“That’s really the theme right now,” Dr. Vose said. “We’re trying to attack just the tumor, not the normal tissue so we can reduce the side effects and have better anti-cancer effectiveness.”

 

Transplant Surgeons At The Nebraska Medical Center Use Revolutionary Technique In Performing Living Liver Transplants

Doctors say the procedure greatly increases safety, especially for the donor

 

For nearly two decades, Russ Hart knew his liver was failing. Doctors told him it was only a matter of time before the degenerative liver disease he had would precipitate the need for a transplant. “Fortunately, I made it much beyond the ten years they were predicting,” said the Manhattan, Kan. native. “I made it 18 years before I needed a transplant. And for most of those 18 years, I was very healthy.”

 

But the good health Hart enjoyed quickly came to an end. “I started to get quite jaundiced and yellow,” said Hart. “I was very tired and obviously was going downhill. I could hardly stand up at times. I just didn’t have the strength to do that.”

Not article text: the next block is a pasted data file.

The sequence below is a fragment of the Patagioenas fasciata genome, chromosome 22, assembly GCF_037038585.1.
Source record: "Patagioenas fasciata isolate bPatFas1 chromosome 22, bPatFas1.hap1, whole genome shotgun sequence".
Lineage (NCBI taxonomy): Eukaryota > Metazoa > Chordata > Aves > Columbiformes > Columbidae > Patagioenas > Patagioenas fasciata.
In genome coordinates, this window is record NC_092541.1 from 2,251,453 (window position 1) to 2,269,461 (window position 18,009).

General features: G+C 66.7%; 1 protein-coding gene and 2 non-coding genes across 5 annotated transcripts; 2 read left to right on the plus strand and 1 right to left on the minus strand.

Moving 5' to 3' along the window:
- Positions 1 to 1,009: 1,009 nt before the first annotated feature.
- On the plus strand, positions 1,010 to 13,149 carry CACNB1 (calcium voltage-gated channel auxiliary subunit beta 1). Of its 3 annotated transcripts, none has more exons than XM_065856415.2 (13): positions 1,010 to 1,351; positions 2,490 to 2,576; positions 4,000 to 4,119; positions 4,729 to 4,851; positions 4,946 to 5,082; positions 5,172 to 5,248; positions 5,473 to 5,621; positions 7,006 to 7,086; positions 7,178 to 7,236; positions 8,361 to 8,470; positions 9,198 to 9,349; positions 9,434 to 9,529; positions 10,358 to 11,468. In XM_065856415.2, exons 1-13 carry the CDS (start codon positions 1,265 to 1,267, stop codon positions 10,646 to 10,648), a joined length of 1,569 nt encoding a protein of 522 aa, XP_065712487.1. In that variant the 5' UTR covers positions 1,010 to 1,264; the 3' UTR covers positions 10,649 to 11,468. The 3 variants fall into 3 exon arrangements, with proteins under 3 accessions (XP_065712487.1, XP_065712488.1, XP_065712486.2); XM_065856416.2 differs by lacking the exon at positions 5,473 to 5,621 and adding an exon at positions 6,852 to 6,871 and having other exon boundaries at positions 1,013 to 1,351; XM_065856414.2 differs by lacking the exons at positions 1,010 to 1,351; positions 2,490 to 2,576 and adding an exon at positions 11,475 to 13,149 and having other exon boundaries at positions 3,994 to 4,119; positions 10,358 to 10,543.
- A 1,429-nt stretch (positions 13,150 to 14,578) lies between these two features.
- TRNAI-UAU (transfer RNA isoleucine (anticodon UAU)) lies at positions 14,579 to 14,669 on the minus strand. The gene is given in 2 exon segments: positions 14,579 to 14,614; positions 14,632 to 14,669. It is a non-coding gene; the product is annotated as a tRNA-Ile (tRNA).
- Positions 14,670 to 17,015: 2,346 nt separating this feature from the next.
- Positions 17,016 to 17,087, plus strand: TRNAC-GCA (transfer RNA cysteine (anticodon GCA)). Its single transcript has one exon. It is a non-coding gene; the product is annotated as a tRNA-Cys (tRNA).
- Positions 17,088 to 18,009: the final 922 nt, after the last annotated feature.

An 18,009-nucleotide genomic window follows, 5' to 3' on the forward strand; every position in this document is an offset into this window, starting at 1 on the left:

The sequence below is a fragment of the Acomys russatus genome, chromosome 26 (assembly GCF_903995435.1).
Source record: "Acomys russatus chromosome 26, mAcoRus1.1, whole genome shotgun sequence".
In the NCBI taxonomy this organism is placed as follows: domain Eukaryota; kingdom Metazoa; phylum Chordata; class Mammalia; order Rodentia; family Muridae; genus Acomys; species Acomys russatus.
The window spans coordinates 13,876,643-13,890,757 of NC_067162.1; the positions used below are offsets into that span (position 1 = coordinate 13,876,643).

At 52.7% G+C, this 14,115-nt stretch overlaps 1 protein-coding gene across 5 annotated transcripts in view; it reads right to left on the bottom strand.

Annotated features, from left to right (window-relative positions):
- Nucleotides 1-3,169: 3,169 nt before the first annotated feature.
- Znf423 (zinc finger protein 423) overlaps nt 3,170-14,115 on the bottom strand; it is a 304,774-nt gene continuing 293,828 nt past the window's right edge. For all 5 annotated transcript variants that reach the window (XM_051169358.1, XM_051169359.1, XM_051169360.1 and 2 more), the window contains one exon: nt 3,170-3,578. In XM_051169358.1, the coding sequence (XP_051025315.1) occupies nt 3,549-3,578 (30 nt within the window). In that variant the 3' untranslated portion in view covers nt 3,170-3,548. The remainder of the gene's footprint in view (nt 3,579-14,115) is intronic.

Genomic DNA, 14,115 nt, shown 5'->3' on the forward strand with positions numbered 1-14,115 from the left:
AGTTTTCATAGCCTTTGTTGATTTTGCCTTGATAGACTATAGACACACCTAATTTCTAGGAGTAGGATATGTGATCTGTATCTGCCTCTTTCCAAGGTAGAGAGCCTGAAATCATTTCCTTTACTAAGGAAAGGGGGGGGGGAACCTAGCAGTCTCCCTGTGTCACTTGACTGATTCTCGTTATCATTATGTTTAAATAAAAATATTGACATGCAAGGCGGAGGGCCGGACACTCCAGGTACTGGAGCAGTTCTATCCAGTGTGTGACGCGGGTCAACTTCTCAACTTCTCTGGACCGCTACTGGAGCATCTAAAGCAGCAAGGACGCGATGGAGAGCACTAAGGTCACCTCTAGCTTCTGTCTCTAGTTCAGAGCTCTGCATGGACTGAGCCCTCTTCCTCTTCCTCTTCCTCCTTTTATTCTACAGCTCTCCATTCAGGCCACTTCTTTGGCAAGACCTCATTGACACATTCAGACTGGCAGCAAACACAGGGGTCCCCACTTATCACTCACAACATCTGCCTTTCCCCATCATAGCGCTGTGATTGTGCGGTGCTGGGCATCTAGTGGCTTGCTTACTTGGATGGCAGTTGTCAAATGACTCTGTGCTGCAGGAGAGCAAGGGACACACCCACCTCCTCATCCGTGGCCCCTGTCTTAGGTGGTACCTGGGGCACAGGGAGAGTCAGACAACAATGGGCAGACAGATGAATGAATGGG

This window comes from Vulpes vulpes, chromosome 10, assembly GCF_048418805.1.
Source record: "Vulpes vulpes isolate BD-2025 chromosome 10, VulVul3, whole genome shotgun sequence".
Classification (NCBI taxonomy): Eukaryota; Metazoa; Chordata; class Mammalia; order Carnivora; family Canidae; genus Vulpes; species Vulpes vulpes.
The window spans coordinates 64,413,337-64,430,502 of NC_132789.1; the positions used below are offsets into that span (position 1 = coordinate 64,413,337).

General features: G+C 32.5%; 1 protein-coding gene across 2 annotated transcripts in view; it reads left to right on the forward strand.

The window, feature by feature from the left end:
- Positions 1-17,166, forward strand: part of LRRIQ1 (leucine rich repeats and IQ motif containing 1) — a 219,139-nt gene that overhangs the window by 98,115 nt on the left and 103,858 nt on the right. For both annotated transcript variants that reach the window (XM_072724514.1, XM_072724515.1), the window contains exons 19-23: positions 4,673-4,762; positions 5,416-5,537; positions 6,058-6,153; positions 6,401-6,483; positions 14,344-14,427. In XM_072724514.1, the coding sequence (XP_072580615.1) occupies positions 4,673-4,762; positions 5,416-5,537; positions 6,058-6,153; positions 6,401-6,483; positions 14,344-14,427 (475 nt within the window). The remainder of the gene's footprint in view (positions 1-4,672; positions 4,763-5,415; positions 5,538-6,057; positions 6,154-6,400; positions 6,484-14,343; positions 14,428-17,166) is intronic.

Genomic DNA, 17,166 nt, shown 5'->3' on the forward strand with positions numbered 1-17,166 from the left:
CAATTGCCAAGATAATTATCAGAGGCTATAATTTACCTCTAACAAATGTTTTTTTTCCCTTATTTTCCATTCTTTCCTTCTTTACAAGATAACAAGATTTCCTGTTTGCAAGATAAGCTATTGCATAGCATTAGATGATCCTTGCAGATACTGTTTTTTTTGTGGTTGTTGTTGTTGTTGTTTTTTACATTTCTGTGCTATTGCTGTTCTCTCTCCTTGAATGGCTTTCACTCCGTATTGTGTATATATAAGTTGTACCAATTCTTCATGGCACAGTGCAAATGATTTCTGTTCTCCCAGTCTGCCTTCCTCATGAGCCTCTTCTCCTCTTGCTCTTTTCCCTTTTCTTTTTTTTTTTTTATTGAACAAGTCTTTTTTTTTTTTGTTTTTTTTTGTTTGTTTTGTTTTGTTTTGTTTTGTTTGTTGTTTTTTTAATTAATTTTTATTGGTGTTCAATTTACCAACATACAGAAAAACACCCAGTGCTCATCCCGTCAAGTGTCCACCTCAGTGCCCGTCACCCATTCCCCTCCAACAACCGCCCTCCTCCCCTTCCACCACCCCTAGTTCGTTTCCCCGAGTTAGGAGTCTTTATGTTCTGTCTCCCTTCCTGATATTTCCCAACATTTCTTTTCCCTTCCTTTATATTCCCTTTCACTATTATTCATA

Hart got on the waiting list for a transplant. His wife, meanwhile, started spreading the word about the possibility of a living donor. “I wasn’t really interested in doing that because I didn’t want to put somebody else in harm’s way,” said Hart. “But the sicker I got, I realized that might be an opportunity for me to live.”    

 

Hart says a lot of people didn’t realize the liver is one of the few organs that has the unique ability to regenerate, so they didn’t know living donation was even an option. “The biggest question we always got was, ‘Can they do that? I didn’t know they could do that.’ So I explained at The Nebraska Medical Center they had a unique procedure where they took a quarter of the donor’s liver which made it much safer for the donors.”

 

Hart said it was this new procedure that prompted him to accept a donation from a member of his church that would eventually save his life. “There has always been something inside of me that’s pushed me to do something self-sacrificing in a big way,” said eventual donor Josh Nelson. “I trusted Russ that this was one of the best places in the world to get a transplant.”

 

There was another realization that prompted Hart to accept Nelson’s offer. “I realized if I accepted this gift from Josh, the liver I would’ve possibly gotten (from a cadaver) could go to someone else,” said Hart. “Another life would be saved in addition to mine, so really we got two great benefits out of the one gift Josh gave.”